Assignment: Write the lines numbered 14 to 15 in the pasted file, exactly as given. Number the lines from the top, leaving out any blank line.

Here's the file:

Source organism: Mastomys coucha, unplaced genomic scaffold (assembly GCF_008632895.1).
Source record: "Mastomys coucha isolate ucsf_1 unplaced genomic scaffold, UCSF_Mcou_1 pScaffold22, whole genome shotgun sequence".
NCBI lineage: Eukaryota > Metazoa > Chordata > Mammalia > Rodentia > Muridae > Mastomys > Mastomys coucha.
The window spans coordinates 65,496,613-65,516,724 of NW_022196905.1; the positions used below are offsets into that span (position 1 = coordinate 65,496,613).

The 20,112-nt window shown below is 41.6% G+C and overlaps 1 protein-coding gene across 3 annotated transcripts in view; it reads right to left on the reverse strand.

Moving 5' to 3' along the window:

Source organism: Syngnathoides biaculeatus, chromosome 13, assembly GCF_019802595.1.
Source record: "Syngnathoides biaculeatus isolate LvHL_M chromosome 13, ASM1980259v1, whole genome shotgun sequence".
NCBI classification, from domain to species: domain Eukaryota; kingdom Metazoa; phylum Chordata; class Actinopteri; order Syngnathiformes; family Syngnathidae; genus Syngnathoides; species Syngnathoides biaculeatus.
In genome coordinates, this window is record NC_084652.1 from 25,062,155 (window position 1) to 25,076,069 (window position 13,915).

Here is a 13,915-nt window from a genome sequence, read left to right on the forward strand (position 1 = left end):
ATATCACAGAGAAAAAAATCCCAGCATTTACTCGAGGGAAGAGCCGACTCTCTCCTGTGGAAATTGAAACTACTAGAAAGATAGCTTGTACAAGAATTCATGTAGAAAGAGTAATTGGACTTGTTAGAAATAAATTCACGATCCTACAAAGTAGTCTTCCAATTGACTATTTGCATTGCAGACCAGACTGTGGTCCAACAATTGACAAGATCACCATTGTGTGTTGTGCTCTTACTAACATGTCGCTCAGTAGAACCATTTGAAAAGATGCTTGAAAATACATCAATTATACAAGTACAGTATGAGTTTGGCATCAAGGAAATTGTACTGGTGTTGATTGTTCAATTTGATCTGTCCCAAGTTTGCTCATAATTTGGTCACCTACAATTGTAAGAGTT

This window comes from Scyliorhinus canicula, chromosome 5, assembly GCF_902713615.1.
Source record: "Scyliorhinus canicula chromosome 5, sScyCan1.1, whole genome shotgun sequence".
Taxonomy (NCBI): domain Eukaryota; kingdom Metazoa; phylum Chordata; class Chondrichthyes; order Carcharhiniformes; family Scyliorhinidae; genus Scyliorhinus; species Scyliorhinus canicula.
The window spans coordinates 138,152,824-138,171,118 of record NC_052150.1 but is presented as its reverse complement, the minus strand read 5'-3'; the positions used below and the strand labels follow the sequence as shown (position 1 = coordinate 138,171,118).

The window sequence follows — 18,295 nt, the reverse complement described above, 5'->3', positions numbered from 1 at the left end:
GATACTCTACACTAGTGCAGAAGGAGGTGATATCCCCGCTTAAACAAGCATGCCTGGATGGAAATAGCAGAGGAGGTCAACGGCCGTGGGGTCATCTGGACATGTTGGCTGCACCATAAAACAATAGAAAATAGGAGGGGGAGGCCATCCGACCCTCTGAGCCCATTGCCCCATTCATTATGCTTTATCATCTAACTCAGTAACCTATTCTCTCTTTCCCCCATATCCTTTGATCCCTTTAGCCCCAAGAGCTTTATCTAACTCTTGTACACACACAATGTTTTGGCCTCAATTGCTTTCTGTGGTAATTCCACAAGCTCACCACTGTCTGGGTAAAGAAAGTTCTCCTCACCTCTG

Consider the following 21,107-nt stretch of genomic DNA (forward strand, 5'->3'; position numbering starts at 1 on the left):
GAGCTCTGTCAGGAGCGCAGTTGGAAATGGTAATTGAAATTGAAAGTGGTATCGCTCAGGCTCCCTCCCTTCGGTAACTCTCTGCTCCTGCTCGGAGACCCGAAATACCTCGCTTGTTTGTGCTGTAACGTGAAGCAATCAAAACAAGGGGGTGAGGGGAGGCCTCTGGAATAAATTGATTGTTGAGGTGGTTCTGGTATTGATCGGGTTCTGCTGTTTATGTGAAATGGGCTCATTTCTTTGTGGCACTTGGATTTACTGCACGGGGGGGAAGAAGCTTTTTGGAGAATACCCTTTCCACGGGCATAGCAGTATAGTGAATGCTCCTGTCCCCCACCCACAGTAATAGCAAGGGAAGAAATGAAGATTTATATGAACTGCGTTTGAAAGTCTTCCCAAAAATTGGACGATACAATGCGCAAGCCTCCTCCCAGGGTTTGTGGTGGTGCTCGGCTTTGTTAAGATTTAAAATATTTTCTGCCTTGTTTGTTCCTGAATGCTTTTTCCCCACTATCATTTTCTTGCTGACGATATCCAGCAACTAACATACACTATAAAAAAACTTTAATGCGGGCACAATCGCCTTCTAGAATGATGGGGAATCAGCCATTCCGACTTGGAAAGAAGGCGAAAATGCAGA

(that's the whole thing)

Source record: "Scyliorhinus canicula chromosome 5, sScyCan1.1, whole genome shotgun sequence".
Taxonomy (NCBI): domain Eukaryota; kingdom Metazoa; phylum Chordata; class Chondrichthyes; order Carcharhiniformes; family Scyliorhinidae; genus Scyliorhinus; species Scyliorhinus canicula.